Here are 9 companies IBM could buy given that new CEO Arvind Krishna said that it will get back to its 'acquisitive strategy' in a few months, according to experts (IBM)


IBM CEO Arvind Krishna

  • IBM had expected to slow down its M&A since buying Red Hat last year for $34 billion. 
  • But new CEO Arvind Krishna said on his first earnings call last month that the company plans to resume its “acquisitive strategy” in several months.
  • He’s focused on boosting IBM’s position in AI and hybrid cloud, he said. 
  • Here are 9 companies experts say IBM could seek to buy, including Snowflake, Automation Anywhere, and Datarobot. 
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IBM is known as one of the most acquisitive companies in the world. But the tech giant was expected to go slow on the M&A front after buying Red Hat for $34 billion last year, the biggest acquisition in IBM’s history.

“We’ve focused all of our M&A effort on Red Hat in the last 18 months,” IBM senior executive Rob Thomas told Business Insider in February when the company unveiled a new AI imitative. “$34 billion consumes a lot of time and energy.”

Shortly after the interview, the coronavirus crisis pandemic led to global economic downturn. Suddenly, the tech landscape has changed. The economic slump has disrupted the sector, crushing valuations to the point that experts expect a rash of M&A activity.

In fact, when IBM reported first quarter results last week, new CEO Arvind Krishna indicated that Big Blue was prepared to begin buying again.

“You should expect that over time — over time meaning just that as it gets past the next few months — we will get back to an acquisitive strategy,” he told analysts on the company’s first quarter earnings call. “We’ve been clear that we will acquire when we find properties that are both attractive or that fit our strategy and hybrid cloud and AI are the focus of our business going forward.”

With that in mind, here are 9 companies that experts say IBM could try to buy:

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What it does: Cloud data warehousing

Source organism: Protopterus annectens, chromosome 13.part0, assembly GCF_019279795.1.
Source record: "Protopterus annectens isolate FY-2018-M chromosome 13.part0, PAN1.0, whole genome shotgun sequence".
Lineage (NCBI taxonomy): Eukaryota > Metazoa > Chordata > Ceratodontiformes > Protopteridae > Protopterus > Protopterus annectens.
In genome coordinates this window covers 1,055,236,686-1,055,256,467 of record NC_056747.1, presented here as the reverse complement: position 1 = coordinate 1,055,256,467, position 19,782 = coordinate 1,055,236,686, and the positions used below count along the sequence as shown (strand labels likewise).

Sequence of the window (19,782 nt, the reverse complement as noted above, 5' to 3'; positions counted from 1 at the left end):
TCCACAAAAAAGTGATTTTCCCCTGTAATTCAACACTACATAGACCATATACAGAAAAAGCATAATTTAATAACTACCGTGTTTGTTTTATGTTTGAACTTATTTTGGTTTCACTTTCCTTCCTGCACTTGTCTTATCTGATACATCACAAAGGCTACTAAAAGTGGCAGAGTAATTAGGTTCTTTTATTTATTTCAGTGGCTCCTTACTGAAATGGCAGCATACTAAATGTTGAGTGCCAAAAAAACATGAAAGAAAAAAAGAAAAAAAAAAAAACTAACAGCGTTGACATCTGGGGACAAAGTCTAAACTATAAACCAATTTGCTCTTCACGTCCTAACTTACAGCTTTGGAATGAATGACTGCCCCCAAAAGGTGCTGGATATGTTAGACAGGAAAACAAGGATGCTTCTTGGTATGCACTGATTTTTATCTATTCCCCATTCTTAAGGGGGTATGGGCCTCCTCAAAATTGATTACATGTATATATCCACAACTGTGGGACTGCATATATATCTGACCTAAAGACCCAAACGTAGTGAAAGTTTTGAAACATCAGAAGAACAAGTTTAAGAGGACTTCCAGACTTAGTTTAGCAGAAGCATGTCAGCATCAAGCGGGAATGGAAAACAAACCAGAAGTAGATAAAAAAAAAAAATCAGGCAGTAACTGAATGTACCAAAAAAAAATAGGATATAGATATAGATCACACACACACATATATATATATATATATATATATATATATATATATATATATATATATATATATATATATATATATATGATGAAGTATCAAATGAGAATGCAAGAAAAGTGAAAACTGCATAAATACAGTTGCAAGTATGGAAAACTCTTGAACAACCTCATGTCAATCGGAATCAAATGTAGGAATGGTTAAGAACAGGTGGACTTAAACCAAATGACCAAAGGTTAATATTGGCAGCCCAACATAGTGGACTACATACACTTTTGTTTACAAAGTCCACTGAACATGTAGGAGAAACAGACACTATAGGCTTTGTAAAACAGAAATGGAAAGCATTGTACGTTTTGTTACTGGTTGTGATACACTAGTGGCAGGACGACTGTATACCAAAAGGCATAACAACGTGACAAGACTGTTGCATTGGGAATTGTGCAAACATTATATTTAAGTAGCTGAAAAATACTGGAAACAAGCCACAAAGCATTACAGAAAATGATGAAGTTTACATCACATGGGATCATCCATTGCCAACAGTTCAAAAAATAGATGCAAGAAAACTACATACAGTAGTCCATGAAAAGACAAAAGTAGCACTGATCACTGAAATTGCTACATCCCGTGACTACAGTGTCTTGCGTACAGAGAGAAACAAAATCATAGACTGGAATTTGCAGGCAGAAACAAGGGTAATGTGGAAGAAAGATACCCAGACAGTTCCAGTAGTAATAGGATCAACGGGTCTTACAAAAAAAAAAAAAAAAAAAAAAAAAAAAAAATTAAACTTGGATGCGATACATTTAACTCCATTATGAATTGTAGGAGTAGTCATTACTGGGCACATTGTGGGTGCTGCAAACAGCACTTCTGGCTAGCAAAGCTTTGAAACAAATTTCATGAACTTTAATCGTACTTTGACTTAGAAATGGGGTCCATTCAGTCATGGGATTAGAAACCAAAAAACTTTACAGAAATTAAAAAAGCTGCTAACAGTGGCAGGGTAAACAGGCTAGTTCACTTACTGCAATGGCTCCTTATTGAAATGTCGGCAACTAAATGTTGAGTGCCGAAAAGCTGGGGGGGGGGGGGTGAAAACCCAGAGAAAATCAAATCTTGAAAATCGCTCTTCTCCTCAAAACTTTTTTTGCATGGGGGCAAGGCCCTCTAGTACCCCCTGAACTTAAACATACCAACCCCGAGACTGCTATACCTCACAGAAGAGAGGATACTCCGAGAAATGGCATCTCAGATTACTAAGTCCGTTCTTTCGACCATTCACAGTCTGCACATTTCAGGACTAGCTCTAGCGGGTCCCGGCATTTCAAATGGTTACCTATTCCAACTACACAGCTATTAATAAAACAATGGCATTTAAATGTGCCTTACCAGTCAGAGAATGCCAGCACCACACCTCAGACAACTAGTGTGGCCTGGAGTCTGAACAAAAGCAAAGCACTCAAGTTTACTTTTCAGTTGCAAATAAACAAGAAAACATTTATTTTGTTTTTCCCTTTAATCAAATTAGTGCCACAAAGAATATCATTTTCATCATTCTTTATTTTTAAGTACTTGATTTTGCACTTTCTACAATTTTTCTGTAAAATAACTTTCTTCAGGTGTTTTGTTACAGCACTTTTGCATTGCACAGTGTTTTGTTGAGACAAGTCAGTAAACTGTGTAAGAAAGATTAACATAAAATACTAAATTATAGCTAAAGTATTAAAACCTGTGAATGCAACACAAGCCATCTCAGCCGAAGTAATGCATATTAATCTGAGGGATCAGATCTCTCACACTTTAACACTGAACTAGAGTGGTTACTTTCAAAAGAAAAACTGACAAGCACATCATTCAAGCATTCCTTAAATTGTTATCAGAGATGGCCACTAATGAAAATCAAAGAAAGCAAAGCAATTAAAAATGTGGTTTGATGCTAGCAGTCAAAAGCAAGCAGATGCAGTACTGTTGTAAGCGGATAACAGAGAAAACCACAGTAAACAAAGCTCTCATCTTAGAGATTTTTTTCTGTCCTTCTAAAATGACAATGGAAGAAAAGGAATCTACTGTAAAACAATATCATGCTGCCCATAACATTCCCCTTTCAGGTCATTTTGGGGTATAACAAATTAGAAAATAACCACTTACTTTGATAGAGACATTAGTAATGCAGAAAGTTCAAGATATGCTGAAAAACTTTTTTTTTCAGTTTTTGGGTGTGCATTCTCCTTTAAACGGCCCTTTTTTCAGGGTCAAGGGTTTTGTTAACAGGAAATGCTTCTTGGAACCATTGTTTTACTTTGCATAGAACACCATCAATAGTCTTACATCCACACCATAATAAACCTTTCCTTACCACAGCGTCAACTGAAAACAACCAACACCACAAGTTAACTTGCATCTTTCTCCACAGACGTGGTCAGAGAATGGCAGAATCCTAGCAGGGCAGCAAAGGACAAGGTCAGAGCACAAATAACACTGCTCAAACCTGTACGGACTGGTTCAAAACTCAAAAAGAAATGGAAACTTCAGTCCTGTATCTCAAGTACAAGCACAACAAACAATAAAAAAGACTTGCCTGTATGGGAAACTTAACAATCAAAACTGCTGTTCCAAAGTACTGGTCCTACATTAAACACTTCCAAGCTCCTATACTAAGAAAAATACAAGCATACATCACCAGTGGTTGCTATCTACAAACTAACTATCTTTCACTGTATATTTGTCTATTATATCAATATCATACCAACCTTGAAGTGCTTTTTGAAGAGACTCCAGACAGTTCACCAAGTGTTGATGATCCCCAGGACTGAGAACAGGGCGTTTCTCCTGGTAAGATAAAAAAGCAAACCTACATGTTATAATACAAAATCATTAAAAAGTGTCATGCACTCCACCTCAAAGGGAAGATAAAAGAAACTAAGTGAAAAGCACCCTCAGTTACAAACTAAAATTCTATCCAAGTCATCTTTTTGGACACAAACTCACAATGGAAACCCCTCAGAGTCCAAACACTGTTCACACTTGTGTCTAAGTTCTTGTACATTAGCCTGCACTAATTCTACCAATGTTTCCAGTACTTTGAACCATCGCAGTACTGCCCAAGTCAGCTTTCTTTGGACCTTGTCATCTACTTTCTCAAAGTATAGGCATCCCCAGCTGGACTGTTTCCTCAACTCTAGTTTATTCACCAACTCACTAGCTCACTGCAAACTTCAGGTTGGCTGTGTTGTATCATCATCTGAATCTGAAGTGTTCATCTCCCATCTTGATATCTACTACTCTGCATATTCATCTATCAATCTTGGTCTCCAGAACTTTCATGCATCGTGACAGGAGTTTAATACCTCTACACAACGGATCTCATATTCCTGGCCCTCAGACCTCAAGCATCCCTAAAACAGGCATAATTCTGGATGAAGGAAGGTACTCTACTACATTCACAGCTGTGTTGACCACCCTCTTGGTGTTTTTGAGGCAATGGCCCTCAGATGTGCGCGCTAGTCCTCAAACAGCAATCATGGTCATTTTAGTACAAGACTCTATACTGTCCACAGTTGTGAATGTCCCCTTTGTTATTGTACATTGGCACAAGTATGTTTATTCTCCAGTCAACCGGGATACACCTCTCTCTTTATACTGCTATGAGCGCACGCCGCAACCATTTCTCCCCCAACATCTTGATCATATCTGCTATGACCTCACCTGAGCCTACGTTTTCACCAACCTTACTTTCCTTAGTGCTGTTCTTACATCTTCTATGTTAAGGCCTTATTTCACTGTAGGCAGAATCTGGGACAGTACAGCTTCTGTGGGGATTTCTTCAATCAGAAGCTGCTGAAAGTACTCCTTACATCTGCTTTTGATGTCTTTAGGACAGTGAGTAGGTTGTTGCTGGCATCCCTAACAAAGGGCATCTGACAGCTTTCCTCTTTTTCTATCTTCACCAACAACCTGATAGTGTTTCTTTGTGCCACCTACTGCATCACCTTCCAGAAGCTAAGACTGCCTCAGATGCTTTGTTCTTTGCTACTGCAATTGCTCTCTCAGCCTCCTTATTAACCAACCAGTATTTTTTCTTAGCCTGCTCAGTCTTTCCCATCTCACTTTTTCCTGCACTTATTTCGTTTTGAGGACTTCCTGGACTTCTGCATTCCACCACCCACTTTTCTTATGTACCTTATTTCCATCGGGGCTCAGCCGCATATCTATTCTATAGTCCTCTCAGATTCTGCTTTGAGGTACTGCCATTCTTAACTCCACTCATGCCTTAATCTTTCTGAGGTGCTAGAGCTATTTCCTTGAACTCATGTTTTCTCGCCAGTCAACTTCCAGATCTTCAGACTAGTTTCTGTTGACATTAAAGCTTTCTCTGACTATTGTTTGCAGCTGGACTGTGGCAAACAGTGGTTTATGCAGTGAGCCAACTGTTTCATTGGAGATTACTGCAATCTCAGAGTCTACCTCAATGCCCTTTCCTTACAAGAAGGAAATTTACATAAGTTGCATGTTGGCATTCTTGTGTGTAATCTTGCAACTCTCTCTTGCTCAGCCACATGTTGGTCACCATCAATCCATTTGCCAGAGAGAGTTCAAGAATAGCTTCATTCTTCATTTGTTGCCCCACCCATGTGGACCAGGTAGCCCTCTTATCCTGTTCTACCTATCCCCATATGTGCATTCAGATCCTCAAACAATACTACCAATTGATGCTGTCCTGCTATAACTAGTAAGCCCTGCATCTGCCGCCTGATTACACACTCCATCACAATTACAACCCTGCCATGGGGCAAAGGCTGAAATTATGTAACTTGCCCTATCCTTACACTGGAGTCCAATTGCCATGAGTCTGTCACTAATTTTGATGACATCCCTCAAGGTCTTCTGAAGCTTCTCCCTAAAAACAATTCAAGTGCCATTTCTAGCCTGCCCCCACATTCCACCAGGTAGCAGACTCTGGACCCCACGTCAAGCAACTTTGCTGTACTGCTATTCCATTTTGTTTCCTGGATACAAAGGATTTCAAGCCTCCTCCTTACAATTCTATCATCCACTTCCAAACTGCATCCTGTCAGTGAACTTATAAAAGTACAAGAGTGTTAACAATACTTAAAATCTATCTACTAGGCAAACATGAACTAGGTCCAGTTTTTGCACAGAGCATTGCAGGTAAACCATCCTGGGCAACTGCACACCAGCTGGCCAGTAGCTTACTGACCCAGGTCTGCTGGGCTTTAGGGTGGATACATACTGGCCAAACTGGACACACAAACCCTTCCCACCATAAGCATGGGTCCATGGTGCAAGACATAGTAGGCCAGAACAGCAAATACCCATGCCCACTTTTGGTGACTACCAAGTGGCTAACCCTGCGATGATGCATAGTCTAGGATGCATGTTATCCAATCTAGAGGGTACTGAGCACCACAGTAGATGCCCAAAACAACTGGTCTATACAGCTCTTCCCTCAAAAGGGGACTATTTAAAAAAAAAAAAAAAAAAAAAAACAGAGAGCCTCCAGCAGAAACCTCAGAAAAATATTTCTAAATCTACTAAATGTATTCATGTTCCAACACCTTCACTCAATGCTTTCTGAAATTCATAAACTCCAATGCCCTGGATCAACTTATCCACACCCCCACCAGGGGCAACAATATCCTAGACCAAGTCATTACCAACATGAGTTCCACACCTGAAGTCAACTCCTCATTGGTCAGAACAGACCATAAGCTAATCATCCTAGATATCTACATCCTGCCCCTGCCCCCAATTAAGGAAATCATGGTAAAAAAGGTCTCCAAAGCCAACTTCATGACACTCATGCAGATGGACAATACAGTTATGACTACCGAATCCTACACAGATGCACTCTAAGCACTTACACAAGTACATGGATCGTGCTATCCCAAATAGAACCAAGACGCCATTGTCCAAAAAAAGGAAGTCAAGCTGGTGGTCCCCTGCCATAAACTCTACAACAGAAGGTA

Market Cap: $12.4 billion

What IBM would want to buy it: One of the challenges of the cloud is figuring out how to store massive amounts data on web-based platforms, instead of private data centers. Even cloud giants Amazon,  Microsoft and Google struggled with this problem, which created openings for startups. One of them — Snowflake — quickly emerged as the hottest startup in cloud data warehousing by using AI and machine learning.

Sean Foote, a venture capital investor who teaches at the UC Berkeley Haas School of Business, said IBM “could substantially build [its] AI portfolio through acquisitions like Snowflake.”


What it does: Human capital management software

Market Cap: $34 billion

What IBM would want to buy it: If IBM had the appetite for another big acquisition, the Pleasanton, California-based tech giant would be a logical target to help it boost its cloud portfolio, said Robert Siegel, a management lecturer at Stanford Graduate School of Business and venture capital investor. 

Workday is one of the pioneers of cloud software, also referred to as software-as-a-service, and acquiring it would makes IBM more competitive in the enterprise software space.

Siegel did note that buying Workday “would be a humongous acquisition.”

“The digestion would be a real problem,” Siegel told Business Insider, adding that Workday would potentially be against an acquisition, too. “You might end up being a very hostile takeover.”


What it does: Enterprise AI software

Valuation: More than $1 billion 

Why IBM would want to buy it: Boston-based Datarobot helps businesses develop AI-powered tools and is one of the rising stars of the artificial intelligence market. Valoir analyst Rebecca Wettemann said Datarobot would be “an interesting play” for IBM that would give it access to “all the AI and automation it has built into its capabilities.”

Datarobot had been one of the fast-growing enterprise software startups, but it recently cut jobs due to the COVID-19 crisis, which may make it more vulnerable to an acquisition. 



What it does: Corporate travel services

Valuation: $4 billion